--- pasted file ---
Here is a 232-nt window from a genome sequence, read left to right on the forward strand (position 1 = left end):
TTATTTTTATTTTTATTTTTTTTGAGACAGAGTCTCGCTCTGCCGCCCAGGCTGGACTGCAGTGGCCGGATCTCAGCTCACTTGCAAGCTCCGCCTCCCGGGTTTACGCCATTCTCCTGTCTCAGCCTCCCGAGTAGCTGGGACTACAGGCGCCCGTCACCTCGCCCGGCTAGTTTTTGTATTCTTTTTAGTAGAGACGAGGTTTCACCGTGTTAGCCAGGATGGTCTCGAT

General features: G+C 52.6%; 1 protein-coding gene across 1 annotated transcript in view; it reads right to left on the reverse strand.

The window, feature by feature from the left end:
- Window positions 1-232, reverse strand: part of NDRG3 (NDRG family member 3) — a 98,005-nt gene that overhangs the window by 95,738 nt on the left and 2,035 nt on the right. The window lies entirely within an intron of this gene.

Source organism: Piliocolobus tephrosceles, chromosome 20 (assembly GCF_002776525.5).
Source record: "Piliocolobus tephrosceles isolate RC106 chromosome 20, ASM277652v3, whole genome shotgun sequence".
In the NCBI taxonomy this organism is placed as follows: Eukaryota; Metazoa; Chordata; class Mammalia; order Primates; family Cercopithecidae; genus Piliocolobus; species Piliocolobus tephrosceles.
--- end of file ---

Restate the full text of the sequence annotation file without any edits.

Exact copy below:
Here is a 232-nt window from a genome sequence, read left to right on the forward strand (position 1 = left end):
TTATTTTTATTTTTATTTTTTTTGAGACAGAGTCTCGCTCTGCCGCCCAGGCTGGACTGCAGTGGCCGGATCTCAGCTCACTTGCAAGCTCCGCCTCCCGGGTTTACGCCATTCTCCTGTCTCAGCCTCCCGAGTAGCTGGGACTACAGGCGCCCGTCACCTCGCCCGGCTAGTTTTTGTATTCTTTTTAGTAGAGACGAGGTTTCACCGTGTTAGCCAGGATGGTCTCGAT

General features: G+C 52.6%; 1 protein-coding gene across 1 annotated transcript in view; it reads right to left on the reverse strand.

The window, feature by feature from the left end:
- Window positions 1-232, reverse strand: part of NDRG3 (NDRG family member 3) — a 98,005-nt gene that overhangs the window by 95,738 nt on the left and 2,035 nt on the right. The window lies entirely within an intron of this gene.

Source organism: Piliocolobus tephrosceles, chromosome 20 (assembly GCF_002776525.5).
Source record: "Piliocolobus tephrosceles isolate RC106 chromosome 20, ASM277652v3, whole genome shotgun sequence".
In the NCBI taxonomy this organism is placed as follows: Eukaryota; Metazoa; Chordata; class Mammalia; order Primates; family Cercopithecidae; genus Piliocolobus; species Piliocolobus tephrosceles.